You’ve decided to change your book title, but you’ve already got a cover, and you’re thinking you still want to use the cover because you like it. If the meaning of the new title is identical, it will work, but if not, this could be a big mistake.

Let’s say your title has a different meaning. For instance, your first title talked about the joys of parenthood with a newborn, so you use a playful font and a cute picture of parents enjoying themselves with their new baby and you like it so you’d like to keep it.

But, now you’ve changed direction with your title; your subtitle talks about the lack of sleep and adult companionship, how trying it is, and how to turn it around. The focus is entirely different, so your font and graphic need to reflect that.

One way to pick a better font is to look at the other books in your niche that are bestsellers and approach the topic in a similar way to the way.

Extra tip: I just worked with a client who had a playful font that needed to be changed to match her new title, and we found that the two bestsellers on similar topics had more “serious” fonts as well as similar colors, and both had a band either at the top or bottom of the cover. One was all in caps and one had caps and small letters. When you see recurring elements, use them, but also make sure your cover still looks different in the overall design.

The other pitfall is let’s say you change the title but you think you can use the same subtitle you had before. But, can you? You’ve got to analyze what your title is saying and make sure that your subtitle follows from your title. It may not.

So, if your title were Bringing Up Amazing Humans with the subtitle How to Give Your Kids More Love. it may seem like they still go together, but actually what the new title is about is not about loving them as much as it is about how you parent and raising good kids, so the new subtitle would be more about breaking the cycle of not-so-great parenting and raising good kids. See the difference?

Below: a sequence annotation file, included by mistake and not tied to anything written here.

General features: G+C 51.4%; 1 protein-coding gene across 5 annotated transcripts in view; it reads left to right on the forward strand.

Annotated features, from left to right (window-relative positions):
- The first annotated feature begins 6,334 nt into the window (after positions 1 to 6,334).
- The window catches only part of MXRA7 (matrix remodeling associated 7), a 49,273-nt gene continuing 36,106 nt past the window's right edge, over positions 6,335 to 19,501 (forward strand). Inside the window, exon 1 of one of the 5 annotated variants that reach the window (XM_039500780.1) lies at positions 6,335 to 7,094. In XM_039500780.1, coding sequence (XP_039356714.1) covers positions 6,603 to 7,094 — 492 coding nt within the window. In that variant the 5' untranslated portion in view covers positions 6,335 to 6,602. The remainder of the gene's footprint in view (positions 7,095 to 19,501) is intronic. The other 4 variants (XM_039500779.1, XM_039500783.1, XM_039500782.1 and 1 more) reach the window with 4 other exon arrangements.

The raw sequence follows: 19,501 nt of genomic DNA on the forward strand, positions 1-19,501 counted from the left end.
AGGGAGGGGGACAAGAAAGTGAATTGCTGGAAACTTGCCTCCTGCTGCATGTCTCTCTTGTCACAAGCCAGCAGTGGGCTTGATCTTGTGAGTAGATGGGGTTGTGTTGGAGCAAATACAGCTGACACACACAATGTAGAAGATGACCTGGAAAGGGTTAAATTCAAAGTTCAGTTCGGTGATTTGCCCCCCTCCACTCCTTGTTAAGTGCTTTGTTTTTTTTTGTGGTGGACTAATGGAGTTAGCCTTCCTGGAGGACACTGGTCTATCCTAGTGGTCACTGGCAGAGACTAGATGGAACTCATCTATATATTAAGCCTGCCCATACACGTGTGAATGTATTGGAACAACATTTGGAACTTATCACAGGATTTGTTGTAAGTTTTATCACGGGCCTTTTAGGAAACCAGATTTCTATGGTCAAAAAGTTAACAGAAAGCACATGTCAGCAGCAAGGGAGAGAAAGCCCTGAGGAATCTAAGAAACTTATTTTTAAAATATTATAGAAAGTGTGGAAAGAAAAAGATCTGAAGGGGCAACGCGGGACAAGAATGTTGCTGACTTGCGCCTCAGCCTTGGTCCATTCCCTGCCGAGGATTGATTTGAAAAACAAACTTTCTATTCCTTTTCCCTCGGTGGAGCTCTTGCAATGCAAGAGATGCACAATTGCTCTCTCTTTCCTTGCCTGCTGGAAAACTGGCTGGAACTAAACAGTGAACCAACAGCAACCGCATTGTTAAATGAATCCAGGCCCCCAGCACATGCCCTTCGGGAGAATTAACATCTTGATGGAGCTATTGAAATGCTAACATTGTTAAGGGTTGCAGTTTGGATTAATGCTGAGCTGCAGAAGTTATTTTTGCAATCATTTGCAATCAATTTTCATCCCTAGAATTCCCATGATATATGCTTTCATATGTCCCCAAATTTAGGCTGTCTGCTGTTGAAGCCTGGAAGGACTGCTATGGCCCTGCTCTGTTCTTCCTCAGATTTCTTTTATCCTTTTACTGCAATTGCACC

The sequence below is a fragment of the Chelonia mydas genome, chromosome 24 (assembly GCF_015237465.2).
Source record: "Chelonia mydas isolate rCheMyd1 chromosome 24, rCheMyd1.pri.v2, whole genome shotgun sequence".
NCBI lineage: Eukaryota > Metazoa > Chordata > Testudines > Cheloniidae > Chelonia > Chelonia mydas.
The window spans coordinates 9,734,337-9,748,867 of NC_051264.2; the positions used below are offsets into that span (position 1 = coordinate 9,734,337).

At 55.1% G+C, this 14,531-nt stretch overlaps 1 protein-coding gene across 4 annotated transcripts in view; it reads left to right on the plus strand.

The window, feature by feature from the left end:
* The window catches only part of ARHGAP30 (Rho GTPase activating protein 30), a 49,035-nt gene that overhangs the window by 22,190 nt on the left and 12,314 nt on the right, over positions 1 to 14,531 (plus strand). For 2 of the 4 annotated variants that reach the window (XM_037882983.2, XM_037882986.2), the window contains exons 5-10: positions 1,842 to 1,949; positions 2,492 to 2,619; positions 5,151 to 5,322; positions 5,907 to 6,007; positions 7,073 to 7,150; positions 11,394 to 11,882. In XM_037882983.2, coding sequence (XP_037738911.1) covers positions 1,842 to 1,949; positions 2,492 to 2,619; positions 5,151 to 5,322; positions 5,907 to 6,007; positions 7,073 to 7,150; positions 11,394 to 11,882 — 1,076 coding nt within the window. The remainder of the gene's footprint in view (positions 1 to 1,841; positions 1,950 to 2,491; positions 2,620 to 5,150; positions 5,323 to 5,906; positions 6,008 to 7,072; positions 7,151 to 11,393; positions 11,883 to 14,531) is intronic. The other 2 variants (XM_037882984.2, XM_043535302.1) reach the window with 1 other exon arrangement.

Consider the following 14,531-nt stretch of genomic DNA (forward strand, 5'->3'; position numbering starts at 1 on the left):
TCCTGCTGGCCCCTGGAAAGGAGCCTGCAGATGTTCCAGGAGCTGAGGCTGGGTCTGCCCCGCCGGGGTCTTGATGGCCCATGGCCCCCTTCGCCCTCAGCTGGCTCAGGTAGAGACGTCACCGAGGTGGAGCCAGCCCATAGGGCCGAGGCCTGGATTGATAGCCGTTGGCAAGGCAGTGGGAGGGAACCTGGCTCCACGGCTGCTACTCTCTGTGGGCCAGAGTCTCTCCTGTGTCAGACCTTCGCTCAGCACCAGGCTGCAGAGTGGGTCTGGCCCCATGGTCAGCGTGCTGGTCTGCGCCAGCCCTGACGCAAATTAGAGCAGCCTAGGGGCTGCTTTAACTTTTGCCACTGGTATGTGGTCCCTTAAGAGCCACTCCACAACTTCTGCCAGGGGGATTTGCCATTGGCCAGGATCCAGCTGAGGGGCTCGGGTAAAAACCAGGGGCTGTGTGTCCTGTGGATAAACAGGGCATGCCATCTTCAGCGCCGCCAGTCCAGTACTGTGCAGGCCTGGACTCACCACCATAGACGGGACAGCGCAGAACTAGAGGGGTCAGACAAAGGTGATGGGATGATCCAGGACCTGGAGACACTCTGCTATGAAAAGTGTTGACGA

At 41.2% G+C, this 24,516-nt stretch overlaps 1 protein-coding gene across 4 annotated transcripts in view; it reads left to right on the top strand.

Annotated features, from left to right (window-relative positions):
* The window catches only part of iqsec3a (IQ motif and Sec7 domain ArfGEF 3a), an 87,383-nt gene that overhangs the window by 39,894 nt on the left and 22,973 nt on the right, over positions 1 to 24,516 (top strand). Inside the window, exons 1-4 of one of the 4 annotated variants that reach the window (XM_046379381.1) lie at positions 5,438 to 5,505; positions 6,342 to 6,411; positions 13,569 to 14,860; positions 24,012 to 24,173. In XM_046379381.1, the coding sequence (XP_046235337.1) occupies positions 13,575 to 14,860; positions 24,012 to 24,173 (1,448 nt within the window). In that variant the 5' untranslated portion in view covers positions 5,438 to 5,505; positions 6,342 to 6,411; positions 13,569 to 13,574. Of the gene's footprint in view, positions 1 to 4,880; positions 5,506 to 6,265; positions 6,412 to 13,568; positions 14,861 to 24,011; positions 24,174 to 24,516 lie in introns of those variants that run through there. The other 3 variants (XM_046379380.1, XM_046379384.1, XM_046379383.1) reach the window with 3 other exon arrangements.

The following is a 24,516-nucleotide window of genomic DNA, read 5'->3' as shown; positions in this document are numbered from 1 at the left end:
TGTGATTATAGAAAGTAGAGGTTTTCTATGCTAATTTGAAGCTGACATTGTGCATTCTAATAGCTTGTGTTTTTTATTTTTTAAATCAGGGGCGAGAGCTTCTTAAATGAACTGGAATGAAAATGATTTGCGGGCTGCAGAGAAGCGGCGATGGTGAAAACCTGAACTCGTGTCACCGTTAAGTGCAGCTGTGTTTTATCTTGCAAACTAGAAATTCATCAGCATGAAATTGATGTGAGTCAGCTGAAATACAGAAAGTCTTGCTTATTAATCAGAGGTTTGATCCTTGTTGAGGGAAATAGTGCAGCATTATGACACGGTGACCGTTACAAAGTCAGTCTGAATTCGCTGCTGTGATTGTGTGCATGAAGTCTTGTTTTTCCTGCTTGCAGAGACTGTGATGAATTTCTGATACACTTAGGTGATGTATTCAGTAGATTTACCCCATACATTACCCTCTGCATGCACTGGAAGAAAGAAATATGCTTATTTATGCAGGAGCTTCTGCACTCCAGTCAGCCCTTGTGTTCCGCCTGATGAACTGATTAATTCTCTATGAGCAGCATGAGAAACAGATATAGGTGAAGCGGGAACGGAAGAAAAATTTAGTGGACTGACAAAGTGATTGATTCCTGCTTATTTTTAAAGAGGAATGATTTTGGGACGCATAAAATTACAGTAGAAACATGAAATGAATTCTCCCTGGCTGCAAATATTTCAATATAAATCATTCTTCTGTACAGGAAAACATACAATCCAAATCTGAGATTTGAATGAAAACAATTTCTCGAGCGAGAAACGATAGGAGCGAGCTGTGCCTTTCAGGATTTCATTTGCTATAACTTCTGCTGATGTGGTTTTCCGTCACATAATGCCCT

You have to look at your title with a critical eye. Assume you never had a subtitle before to make sure that you don’t fall into non-critical thinking that can lead you to stick to the original subtitle, mislead your readers, or confuse them, lose sales, or worse, get sales and end up with angry buyers who didn’t learn what they thought they were going to learn in your book!

The bottom line is don’t get so attached to your title, subtitle and cover that you cannot be flexible and do what is best for your book, so you can make it a #1 bestseller, sell books, and create happy customers and clients because after all, isn’t that the point of writing it in the first place?

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Ellen Violette helps busy creative visionaries, leaders, speakers, and authors, write, publish, launch to #1 bestseller, and market their book to get more clients, make more money, make a bigger impact, and leave a legacy.

She is an award-winning book and business coach, podcast host, CEO of Create a Splash Marketing & Grammy-nominated songwriter.